Acronyms are jargon that can confuse your audience, particularly if you do not define them the first time you use them. Acronyms should be avoided whenever possible. In a previous post on Drowning in Acronyms I lamented their wide use. Back when I was a small child acronyms still were uncommon enough that one of my mother’s friends could threaten her kids by saying that: “If you don’t behave, then I’m going to send you home COD (Cash On Delivery) on the L&N (Louisville and Nashville railroad).
Acronyms are a wonderful way of mystifying outsiders because there are no consistent rules for making them up. Sometimes articles or prepositions are included, like TMS which originally was The Metallurgical Society, and every month publishes JOM, which once was more logically called the Journal of Metals.
Some acronyms are contrived. For example, TWAIN means Technology Without An Interesting Name. CAPTCHA means a Completely Automated Public Turing (test to tell) Computers (and) Humans Apart and was even trademarked by my alma mater,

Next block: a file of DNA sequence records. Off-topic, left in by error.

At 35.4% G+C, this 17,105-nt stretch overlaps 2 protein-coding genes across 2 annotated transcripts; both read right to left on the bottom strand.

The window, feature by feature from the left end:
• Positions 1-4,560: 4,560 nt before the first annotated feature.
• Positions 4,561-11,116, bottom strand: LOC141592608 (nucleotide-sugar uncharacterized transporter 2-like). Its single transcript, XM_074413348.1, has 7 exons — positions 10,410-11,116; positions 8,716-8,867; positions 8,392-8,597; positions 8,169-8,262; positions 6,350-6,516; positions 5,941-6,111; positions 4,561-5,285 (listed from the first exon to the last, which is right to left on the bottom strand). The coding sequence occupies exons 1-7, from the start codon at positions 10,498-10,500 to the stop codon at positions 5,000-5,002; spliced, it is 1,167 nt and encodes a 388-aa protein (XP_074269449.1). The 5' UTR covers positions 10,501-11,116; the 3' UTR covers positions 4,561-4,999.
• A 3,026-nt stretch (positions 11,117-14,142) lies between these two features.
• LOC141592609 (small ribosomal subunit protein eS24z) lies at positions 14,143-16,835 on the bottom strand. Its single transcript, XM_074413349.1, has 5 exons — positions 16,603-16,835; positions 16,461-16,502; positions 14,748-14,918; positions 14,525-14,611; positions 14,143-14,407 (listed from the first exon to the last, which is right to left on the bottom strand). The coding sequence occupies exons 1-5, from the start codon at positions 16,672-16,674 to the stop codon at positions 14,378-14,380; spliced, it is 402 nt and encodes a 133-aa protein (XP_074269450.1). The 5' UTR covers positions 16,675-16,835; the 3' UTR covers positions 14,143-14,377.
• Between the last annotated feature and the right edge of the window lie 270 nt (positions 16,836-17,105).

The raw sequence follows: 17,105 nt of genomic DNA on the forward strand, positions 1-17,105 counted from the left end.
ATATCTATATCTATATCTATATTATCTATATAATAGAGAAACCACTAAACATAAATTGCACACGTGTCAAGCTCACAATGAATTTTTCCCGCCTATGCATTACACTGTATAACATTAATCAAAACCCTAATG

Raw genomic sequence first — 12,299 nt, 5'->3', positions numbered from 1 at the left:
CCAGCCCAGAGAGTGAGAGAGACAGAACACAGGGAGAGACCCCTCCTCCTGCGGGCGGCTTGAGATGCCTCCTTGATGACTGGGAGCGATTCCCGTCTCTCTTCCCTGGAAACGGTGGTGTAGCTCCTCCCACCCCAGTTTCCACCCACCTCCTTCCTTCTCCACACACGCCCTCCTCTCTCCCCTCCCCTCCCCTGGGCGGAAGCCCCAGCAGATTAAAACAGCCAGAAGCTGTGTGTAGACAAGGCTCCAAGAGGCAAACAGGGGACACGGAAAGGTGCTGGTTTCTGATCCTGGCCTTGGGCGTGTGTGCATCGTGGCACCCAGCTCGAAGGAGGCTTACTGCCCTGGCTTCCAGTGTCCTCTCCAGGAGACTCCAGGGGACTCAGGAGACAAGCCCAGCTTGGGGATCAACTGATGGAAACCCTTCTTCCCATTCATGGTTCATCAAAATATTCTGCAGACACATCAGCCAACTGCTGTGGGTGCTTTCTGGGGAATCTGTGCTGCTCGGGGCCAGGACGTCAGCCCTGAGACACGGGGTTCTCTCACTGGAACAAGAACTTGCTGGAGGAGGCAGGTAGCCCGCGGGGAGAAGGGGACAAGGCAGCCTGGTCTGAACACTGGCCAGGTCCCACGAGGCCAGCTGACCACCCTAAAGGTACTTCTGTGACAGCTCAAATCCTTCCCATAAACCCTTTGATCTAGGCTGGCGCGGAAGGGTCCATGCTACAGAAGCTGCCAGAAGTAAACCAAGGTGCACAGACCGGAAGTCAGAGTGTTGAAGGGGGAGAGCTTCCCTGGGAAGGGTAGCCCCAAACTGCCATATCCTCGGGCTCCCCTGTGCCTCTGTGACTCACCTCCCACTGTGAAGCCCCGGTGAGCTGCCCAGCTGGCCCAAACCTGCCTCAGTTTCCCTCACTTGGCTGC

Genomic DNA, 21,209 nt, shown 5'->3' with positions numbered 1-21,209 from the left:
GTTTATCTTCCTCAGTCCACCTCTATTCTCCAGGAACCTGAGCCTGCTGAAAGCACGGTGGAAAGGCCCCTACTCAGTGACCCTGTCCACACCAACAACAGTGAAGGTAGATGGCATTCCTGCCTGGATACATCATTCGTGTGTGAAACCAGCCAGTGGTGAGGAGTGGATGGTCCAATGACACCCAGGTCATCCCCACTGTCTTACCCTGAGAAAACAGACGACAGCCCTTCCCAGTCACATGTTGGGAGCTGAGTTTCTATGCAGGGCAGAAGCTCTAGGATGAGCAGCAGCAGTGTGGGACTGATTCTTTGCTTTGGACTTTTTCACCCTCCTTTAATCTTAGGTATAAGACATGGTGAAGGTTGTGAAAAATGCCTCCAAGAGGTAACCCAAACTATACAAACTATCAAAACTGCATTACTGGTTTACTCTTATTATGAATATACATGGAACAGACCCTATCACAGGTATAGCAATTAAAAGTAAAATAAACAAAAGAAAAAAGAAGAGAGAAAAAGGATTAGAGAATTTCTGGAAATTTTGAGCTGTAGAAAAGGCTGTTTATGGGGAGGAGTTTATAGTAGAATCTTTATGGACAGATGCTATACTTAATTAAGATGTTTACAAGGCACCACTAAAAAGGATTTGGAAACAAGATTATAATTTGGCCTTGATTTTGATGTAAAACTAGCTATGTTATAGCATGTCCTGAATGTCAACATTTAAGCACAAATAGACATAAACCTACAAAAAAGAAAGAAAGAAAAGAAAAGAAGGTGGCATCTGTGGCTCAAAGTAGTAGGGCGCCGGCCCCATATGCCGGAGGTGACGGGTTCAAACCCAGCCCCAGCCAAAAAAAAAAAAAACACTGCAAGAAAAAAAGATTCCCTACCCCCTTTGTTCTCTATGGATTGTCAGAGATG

My nomination for the worst acronym ever is for what used to be called the American Symphony Orchestra League. Once they even titled their newsletter ASOL (possibly an obscene synonym for anus). Imagine calling them up and having the phone cheerily answered, “Good morning, ASOL.” It would have been much better if they had named themselves the American League of Symphony Orchestras (ALSO). In 2007 they finally did change the name to the League of American Orchestras (LAO). They now claim that corresponds to a Chinese word for “old”, as in “wise elder.”
Do you have another nominee for the worst acronym ever (WAE)?